Thursday, February 28, 2008

Still filler...

So obviously, I continue to lie about my involvement with this blog. But work feels like work even when I'm not working. Yes this is a link blog item, but let me say I never expected to read something like this on a major gaming gossip site--a smart article about sexuality and juvenile sexuality in video games that doesn't spend all its time mired in preemptively defending itself from charges that it wants to take everyone's cheesecake frosting or equating boobs with adult material. It's one of the smartest thing ever on one of these sites really ever. Possibly the only flaw being that as the writer's expertise/interest seems to be Chinese cinema, all the examples come from there. Already one or two of the thicker set in the comments section think it's a comment on just one national culture, and not gaming culture generally.

Without delving into what the approach to narratives should be in video games, the sooner characterization in games matures past sexuality = thongs--though, first things first, we need to go by adult = sex--the sooner we can all collectively sneer off the folks who try to rationalize porn trading cards in Witcher as being character building.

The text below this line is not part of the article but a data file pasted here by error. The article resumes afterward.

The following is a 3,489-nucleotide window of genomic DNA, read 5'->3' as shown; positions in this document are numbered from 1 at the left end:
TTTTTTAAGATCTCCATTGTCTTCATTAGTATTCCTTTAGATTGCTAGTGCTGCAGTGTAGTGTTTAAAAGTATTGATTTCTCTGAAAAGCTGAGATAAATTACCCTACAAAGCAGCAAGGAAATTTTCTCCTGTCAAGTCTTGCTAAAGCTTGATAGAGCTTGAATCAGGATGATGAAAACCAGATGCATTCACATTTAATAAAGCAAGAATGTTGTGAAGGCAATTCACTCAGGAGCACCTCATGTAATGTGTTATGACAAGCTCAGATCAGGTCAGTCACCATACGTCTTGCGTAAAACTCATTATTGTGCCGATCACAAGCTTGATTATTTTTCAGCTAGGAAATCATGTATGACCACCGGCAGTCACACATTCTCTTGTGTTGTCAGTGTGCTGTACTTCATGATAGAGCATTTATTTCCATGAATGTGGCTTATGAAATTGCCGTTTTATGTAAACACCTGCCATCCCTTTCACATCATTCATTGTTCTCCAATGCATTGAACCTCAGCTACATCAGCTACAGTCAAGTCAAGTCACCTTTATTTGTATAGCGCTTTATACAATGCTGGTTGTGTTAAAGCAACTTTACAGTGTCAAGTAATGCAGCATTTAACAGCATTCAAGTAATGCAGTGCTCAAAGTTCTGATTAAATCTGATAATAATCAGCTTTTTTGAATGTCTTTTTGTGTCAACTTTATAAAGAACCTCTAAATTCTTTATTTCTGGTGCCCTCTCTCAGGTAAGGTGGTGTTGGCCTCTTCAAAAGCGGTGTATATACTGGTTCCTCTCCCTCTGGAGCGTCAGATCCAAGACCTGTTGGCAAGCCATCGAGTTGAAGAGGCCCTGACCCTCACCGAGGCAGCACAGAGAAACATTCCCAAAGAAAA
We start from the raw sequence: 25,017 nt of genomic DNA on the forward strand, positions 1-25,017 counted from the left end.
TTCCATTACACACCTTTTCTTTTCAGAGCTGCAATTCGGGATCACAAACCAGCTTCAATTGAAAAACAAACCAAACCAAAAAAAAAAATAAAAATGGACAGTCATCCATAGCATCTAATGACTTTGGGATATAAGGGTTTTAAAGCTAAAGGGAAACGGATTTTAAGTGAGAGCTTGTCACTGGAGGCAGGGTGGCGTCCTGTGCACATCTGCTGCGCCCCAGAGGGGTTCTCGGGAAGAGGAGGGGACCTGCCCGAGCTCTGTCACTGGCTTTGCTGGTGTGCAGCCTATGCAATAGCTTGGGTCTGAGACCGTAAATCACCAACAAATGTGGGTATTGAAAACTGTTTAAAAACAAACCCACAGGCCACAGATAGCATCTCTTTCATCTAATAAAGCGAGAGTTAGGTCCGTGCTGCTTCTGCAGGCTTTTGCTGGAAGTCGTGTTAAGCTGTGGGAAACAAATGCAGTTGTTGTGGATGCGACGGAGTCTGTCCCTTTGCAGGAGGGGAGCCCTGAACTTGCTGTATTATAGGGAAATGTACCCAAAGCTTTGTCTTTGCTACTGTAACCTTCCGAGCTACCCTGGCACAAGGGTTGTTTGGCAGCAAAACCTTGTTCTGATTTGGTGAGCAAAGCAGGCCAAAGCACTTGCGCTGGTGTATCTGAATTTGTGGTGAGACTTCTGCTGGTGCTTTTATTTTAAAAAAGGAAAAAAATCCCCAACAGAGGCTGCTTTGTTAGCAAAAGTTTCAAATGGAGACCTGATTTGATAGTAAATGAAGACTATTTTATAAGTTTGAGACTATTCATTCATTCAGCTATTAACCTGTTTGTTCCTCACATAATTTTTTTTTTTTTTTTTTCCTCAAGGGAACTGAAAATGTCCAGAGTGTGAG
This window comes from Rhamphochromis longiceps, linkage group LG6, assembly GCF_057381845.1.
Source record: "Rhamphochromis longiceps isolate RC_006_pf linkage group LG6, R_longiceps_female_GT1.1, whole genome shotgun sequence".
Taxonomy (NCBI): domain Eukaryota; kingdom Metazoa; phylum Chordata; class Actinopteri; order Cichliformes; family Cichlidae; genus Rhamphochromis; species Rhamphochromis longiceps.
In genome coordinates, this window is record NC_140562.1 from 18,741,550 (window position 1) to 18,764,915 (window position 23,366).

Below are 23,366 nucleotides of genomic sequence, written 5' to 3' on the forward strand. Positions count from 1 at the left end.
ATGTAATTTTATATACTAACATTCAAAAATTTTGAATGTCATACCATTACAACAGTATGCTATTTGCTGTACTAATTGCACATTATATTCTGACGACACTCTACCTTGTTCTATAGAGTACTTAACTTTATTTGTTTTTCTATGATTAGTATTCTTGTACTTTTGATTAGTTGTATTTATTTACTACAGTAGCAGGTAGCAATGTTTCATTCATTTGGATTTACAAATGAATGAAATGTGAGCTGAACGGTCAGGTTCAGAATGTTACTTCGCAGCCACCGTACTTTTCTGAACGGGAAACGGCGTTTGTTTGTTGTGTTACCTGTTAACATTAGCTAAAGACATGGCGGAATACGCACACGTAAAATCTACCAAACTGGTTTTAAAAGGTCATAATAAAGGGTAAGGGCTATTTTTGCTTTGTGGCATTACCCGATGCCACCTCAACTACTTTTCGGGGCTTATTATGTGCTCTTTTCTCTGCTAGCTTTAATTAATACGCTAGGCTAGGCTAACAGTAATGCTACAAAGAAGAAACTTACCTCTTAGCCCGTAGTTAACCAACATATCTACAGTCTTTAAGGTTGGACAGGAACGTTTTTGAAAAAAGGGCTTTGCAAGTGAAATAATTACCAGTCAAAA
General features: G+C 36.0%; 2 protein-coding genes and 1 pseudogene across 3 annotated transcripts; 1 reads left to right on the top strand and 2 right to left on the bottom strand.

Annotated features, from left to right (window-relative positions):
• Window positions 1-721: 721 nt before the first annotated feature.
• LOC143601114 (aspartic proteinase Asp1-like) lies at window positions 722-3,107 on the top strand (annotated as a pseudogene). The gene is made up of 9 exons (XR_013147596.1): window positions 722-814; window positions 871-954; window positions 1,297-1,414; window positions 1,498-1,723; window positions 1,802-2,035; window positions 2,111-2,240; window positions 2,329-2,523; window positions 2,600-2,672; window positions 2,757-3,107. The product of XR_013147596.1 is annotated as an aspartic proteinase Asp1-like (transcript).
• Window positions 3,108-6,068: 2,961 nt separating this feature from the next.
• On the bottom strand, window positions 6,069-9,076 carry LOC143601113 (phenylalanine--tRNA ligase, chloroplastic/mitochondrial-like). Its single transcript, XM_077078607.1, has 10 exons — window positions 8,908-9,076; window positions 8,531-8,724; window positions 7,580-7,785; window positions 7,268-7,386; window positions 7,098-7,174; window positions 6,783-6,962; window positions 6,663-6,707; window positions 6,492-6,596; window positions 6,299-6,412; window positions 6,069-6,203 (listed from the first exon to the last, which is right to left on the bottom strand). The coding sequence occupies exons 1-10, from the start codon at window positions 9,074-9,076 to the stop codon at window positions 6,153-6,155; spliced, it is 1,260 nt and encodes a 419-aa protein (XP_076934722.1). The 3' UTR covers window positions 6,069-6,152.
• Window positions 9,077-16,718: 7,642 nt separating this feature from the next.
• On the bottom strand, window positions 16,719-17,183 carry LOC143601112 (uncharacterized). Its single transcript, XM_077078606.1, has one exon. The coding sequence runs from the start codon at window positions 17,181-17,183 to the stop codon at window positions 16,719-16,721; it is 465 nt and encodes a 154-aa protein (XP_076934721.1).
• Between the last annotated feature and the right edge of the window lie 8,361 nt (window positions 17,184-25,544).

It's interesting, I think, how the fact that this sort of discussion is so rare shows how much the study of video games is. It's still mostly concerned with defining what a "video game" is and the admittedly big task of figuring out the mix interactivity, game, and narrative . . . in essentially expanding the vocabulary of how you talk about games. It's so much in its infancy it hasn't even come up with pretentious term for itself yet, like "interactive novel" or vide0 games* or something.

More or less, there are a lot of John Woos, a few John Fords** out there in gaming, maybe even a Spielberg, but no Hitchcock. Which is me trying to say, conventions in games aren't common enough (mostly a strength of gaming actually, that they can be so varied) that the master manipulators work in genres of games instead of narrative genres) that we have designers playing with audience expectations just yet.*** That self-aware design cycle might've begun in adventure gaming (if adventure gaming was even half as healthy now as when Sierra was churning out franchises it might've even gone past jokes) but mostly, not enough examples of manipulating audience expectation. I don't actually like audience manipulation, it turns into cheap shocks usually, but when you're meta enough to start designing that way, that's when gaming will have really matured.

Chengora, I invite you to finish Bioshock and tell me if I'm wrong.

* You have to see the zero, and know that Art Spiegelman wants adult comics to be called comix, by the way, or it's not funny.
** Sid Meier/Miyamoto in Zelda mode
*** Penn and Teller don't count.

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